A psychiatry student from Inuvik hopes she can positively influence medical practices in the North with her dissertation research.
“Even my small examination of clinical documentation in the Beaufort Delta has the potential to influence practise throughout the North,” said Mallory Minerson, who is pursuing a PhD at the University of Alberta.
Minerson was recently awarded the Įnı̀ Gomǫò Whehdıı̀ studentship from the NWT-based Hotıì ts’eeda research support unit.
Her research studies the terminology used when doctors write medical charts, and how that choice of words affects patients’ care.
“Every time we meet a new patient in the ER, or in acute care or in the office, we will often read what the physician or clinician prior to us has written, to get an idea about the patient’s history,” Minerson said.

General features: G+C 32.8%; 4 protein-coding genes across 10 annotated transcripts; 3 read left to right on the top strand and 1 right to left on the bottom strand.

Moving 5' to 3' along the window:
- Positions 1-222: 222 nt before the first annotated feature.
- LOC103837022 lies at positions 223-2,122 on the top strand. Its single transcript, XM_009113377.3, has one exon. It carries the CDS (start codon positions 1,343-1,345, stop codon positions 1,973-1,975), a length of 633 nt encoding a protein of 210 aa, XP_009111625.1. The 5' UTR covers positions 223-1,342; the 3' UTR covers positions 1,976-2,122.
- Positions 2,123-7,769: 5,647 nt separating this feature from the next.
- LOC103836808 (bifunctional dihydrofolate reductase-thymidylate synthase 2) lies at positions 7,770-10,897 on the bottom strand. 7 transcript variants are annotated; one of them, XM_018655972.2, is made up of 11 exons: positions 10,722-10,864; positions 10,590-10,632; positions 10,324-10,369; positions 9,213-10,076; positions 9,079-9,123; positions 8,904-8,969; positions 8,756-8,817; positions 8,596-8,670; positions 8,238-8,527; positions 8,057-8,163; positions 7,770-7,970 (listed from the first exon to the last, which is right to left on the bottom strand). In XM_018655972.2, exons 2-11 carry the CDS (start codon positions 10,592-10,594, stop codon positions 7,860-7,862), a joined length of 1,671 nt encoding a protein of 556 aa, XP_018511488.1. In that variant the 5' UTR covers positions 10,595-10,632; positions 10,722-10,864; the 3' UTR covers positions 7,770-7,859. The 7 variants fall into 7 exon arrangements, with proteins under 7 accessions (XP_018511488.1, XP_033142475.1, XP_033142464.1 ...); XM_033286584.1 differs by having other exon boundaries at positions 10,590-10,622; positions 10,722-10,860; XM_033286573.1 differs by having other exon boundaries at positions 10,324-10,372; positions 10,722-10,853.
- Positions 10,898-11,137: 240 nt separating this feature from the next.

“The language that we use can really influence our bias.”
As an example, Minerson explained that “non-compliance,” a phrase commonly used in medicine, doesn’t acknowledge complex issues that could affect a person when they don’t appear to follow a treatment plan.
She feels the phrase could be judgmental, as there may be many reasons why a patient would find it difficult to follow recommendations.
“Most people don’t just ignore the advice of their doctors, nurses, counsellors … It may not work for them, or doesn’t feel in alignment with their culture or values, or they don’t fully understand what they’re being asked,” she added.
Minerson said if a patient is “non-compliant,” it may be an indication for practitioners to ask more questions about what the patient needs, and understand how their situation can be taken care of.